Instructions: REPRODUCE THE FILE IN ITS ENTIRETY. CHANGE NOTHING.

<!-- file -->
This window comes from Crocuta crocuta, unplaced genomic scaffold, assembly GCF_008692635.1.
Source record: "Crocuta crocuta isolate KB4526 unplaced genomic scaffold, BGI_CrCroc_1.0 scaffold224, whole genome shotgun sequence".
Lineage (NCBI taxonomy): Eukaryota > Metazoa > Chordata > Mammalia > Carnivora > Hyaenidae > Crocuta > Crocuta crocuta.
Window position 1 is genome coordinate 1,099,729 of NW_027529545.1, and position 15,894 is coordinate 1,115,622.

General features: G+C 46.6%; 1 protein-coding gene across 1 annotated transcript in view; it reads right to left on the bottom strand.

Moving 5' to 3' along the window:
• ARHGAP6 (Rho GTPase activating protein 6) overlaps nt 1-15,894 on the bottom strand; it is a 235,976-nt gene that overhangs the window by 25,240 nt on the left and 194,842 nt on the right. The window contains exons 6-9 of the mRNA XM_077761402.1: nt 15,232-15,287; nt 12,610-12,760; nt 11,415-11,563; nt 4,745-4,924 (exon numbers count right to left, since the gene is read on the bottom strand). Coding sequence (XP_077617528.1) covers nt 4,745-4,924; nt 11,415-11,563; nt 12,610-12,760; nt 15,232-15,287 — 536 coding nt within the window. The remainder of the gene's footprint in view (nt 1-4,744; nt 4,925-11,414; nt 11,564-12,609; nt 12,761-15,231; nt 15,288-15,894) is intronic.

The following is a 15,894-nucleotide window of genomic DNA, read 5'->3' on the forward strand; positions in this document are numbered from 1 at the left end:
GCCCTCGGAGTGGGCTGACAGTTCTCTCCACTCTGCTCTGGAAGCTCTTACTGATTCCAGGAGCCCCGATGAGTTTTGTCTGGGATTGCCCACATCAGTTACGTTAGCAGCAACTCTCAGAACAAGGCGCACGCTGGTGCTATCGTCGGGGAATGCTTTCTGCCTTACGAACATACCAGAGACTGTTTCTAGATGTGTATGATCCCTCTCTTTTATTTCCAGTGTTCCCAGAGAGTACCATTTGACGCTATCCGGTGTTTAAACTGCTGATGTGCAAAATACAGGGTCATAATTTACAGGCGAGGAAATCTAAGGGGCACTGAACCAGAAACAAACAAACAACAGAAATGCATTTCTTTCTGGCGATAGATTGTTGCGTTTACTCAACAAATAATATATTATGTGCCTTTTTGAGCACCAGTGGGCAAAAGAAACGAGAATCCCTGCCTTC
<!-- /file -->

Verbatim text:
This window comes from Crocuta crocuta, unplaced genomic scaffold, assembly GCF_008692635.1.
Source record: "Crocuta crocuta isolate KB4526 unplaced genomic scaffold, BGI_CrCroc_1.0 scaffold224, whole genome shotgun sequence".
Lineage (NCBI taxonomy): Eukaryota > Metazoa > Chordata > Mammalia > Carnivora > Hyaenidae > Crocuta > Crocuta crocuta.
Window position 1 is genome coordinate 1,099,729 of NW_027529545.1, and position 15,894 is coordinate 1,115,622.

General features: G+C 46.6%; 1 protein-coding gene across 1 annotated transcript in view; it reads right to left on the bottom strand.

Moving 5' to 3' along the window:
• ARHGAP6 (Rho GTPase activating protein 6) overlaps nt 1-15,894 on the bottom strand; it is a 235,976-nt gene that overhangs the window by 25,240 nt on the left and 194,842 nt on the right. The window contains exons 6-9 of the mRNA XM_077761402.1: nt 15,232-15,287; nt 12,610-12,760; nt 11,415-11,563; nt 4,745-4,924 (exon numbers count right to left, since the gene is read on the bottom strand). Coding sequence (XP_077617528.1) covers nt 4,745-4,924; nt 11,415-11,563; nt 12,610-12,760; nt 15,232-15,287 — 536 coding nt within the window. The remainder of the gene's footprint in view (nt 1-4,744; nt 4,925-11,414; nt 11,564-12,609; nt 12,761-15,231; nt 15,288-15,894) is intronic.

The following is a 15,894-nucleotide window of genomic DNA, read 5'->3' on the forward strand; positions in this document are numbered from 1 at the left end:
GCCCTCGGAGTGGGCTGACAGTTCTCTCCACTCTGCTCTGGAAGCTCTTACTGATTCCAGGAGCCCCGATGAGTTTTGTCTGGGATTGCCCACATCAGTTACGTTAGCAGCAACTCTCAGAACAAGGCGCACGCTGGTGCTATCGTCGGGGAATGCTTTCTGCCTTACGAACATACCAGAGACTGTTTCTAGATGTGTATGATCCCTCTCTTTTATTTCCAGTGTTCCCAGAGAGTACCATTTGACGCTATCCGGTGTTTAAACTGCTGATGTGCAAAATACAGGGTCATAATTTACAGGCGAGGAAATCTAAGGGGCACTGAACCAGAAACAAACAAACAACAGAAATGCATTTCTTTCTGGCGATAGATTGTTGCGTTTACTCAACAAATAATATATTATGTGCCTTTTTGAGCACCAGTGGGCAAAAGAAACGAGAATCCCTGCCTTC